King’s Theatre, Edinburgh – until 30 April 2016
Guest reviewer: Hugh Simpson
Clearly told and doggedly true to its source, Touring Consortium’s Of Mice and Men is a solidly effective production that never quite sparks into life.
John Steinbeck’s novella featuring the two migrant ranch workers George and Lennie, set in Depression-era USA, works very well as a play. Indeed, it seems likely that it was structured with the stage at least partly in mind all along. There are sharply differentiated chapters serving as scenes, and a small, quickly delineated cast of characters who are inherently dramatic – to say nothing of the obvious echoes of classical tragedy in the inevitability of the story’s unravelling.
Lending itself to thematic analysis, yet easily assimilated on a basic level, the book is a staple of the school syllabus, and the all-important school party pound must be at least part of the reason why the stage adaptation comes around so frequently. This is both a blessing – it is always worth revisiting- and a curse, as it means that productions, wary of straying too far from being a straightforward revision aid, seem wedded to conventional story-telling realism as a result.
The opening of this production – by the Touring Consortium Theatre Company and Birmingham Rep – is correspondingly heartening. Liz Ascroft’s attractive set, already on view as the audience enter, has open sides displaying the backstage workings. The cast are often visible at the side of the stage, and it opens with a mournful ensemble version of Woody Guthrie’s This Land Is Your Land.
So far, so intriguing; an interestingly Brechtian re-imagining of the text seems in prospect. However, this suggestion is not carried through in a dutiful production that avoids much more such novelty. Having made such an impact, the ensemble are seldom seen again except as scene shifters. This causes problems in itself, as huge items are moved on and off stage, slowing down the action and adding little.
The central duo dominate the story and need to be utterly convincing. Kristian Phillips, as gentle, doomed giant Lennie, gives a warmly human portrayal while successfully injecting a touch more menace into the character than is often the case. William Rodell, meanwhile, is all nervous, concerned energy as his travelling companion and physical opposite George.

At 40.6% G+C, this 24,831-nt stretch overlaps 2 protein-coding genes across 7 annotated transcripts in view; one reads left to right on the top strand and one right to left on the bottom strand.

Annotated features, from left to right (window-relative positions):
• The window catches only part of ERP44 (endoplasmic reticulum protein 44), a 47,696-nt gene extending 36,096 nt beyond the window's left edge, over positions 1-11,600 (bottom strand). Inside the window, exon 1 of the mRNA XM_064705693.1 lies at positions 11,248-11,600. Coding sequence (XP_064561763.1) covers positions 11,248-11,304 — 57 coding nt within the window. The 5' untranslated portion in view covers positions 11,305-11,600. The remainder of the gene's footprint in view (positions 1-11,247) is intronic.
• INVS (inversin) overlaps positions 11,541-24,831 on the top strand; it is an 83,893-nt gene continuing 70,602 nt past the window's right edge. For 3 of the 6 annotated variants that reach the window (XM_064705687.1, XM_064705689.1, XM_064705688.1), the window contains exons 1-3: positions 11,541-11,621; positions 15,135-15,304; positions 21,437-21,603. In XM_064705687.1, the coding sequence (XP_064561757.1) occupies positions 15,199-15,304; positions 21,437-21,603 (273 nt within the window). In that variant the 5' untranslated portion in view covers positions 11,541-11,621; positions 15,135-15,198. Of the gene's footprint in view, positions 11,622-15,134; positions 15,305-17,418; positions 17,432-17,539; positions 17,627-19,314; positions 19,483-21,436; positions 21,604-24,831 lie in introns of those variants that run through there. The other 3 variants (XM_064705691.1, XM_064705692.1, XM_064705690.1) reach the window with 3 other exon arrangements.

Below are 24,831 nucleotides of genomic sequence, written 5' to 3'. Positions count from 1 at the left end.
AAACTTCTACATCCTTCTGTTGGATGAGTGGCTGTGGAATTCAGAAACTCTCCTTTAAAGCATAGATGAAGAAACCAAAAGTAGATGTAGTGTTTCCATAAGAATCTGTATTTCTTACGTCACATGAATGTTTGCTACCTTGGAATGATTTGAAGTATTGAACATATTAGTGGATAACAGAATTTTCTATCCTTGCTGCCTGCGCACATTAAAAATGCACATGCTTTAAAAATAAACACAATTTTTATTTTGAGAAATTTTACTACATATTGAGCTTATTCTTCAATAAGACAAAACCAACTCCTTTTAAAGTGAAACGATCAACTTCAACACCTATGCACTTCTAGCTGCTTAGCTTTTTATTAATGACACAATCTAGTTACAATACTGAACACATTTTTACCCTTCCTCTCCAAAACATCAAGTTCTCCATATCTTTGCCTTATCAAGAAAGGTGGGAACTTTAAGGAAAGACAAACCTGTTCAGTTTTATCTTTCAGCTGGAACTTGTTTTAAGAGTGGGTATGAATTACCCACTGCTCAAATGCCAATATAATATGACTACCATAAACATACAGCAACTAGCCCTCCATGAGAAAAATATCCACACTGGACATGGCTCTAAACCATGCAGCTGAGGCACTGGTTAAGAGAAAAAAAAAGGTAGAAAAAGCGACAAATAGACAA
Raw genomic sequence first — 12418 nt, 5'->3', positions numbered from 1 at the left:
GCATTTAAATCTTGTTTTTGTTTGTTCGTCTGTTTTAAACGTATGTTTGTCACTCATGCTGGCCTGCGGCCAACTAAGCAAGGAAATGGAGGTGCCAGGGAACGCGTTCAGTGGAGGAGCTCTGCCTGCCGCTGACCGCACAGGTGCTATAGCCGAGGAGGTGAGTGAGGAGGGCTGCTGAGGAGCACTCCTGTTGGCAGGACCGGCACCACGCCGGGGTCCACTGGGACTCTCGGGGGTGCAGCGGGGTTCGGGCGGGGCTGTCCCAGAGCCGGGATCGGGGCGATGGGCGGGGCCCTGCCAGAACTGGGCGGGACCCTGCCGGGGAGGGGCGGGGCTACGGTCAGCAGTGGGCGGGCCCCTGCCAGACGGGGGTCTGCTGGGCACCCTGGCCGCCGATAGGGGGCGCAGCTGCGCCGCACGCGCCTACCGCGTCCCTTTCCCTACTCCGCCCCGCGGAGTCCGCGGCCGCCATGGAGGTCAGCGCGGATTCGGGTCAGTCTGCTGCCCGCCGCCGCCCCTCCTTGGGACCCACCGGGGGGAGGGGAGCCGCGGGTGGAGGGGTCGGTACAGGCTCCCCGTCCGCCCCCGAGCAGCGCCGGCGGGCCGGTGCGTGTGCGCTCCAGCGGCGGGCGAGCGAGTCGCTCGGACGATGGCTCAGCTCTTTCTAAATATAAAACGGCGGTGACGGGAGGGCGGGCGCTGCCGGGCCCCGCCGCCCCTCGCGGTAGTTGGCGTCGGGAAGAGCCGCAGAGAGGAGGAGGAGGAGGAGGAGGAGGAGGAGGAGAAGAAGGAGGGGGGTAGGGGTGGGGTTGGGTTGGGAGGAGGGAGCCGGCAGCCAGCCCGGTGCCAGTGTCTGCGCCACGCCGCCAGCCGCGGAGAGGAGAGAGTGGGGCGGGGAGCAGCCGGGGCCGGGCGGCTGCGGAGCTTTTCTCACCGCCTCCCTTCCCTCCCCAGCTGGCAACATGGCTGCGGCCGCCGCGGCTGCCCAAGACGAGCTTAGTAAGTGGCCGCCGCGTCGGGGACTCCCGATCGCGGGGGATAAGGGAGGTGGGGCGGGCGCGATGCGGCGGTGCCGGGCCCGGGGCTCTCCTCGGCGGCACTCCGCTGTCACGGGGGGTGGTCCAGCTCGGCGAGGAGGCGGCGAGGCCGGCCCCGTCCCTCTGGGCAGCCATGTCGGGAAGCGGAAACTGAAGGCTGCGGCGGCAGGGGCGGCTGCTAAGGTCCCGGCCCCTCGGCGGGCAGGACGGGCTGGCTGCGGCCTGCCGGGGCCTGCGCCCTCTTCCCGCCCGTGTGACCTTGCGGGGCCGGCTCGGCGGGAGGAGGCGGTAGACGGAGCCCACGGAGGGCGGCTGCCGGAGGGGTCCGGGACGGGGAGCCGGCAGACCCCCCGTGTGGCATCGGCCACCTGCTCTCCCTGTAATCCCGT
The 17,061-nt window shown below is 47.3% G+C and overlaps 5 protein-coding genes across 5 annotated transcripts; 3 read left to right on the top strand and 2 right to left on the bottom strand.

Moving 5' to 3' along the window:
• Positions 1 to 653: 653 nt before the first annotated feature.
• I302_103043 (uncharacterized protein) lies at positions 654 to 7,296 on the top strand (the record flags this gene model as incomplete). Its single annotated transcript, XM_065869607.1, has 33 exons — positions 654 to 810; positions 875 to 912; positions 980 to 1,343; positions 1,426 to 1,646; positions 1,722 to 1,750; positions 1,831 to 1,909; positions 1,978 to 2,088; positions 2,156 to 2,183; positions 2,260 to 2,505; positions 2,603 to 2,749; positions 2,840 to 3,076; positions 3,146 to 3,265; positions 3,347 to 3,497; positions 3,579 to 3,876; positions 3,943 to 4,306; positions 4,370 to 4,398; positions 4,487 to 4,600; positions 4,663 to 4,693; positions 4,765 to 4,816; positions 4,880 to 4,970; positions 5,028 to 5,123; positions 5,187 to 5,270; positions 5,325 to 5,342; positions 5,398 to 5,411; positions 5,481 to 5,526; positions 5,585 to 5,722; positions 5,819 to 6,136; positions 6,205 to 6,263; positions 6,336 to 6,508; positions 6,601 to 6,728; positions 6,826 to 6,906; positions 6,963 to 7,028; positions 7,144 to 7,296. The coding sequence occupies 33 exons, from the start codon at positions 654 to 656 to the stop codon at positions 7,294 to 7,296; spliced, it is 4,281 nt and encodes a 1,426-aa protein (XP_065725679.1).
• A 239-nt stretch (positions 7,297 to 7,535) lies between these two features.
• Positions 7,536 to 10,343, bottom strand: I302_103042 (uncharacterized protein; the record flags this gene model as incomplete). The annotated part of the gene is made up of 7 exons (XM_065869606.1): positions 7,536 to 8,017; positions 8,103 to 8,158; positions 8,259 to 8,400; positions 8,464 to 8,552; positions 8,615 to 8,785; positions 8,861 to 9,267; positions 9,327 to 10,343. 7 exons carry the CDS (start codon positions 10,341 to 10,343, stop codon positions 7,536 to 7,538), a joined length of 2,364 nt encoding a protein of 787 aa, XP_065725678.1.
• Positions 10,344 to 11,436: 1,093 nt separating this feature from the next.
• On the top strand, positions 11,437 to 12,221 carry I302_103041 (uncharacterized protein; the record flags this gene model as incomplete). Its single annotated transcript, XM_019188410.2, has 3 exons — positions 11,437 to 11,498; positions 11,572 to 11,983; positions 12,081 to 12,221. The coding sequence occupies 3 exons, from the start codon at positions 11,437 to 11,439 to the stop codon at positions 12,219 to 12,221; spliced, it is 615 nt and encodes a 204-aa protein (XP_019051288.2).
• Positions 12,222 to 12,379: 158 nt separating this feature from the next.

However, there is a strange flatness to much of the action. The performances are believable enough, but resonance is lacking. Dave Fishley (Crooks, the stablehand picked on for his colour and disability) manages to achieve an expressiveness and communication with the audience that is lacking elsewhere.
Ben Stott (Curley, the pugnacious son of the boss) lacks impact, with Saoirse-Monica Jackson, as his nameless wife, does not quite convince as either manipulator or victim. Neil McKinven’s Carlson tries to increase the energy levels, but is fighting a losing battle.
The lack of drive and magnetism appears to be a deliberate choice at times, with Slim, the mule driver who is the ‘prince of the ranch’ given a deadpan, underplayed flavour by Jonah Russell, rather than the superhuman, ‘almost godlike’ figure Steinbeck describes.
Director Roxana Silbert seems to be striving for a downbeat verisimilitude that works on its own terms, but is strangely at odds with the expressionistic feel suggested at the outset – or indeed the tragic, near-mythic demands of the story. Dudley Sutton, for example, is by far the biggest name in the production, but is never in any danger of trying to steal the show – his aged, one-handed ‘swamper’ Candy is an unusually calm, undemonstrative figure – a stance echoed by Tara, the local dog performer who looks born to be on stage.
Nick Powell’s music and sound design, meanwhile, seem so determined not to be intrusive that their impact is correspondingly lessened; Simon Bond’s lighting, meanwhile, is clever, but tends to the prosaically demonstrative.
As a production, this is perfectly serviceable, doing justice to the source and clearly told. However, there is no real rawness on display, no suggestion of the huge and troubling themes that could be found.
Running time 2 hours 20 minutes (including one interval)
King’s Theatre, 2 Leven Street EH3 9LQ.
Tuesday 26 – Saturday 30 April 2016
Daily: 7.30pm; Matinees Wed and Sat 19: 2.30pm.
Details and tickets from: http://www.edtheatres.com/miceandmen
Of Mice and Men on tour 2016:
Tue 26 – Sat 30 April
0131 529 6000
Tue 2 – Sat 7 May
029 2087 8889
Tue 10 – Sat 14 May
Mon 23 – Sat 28 May
01162 423 595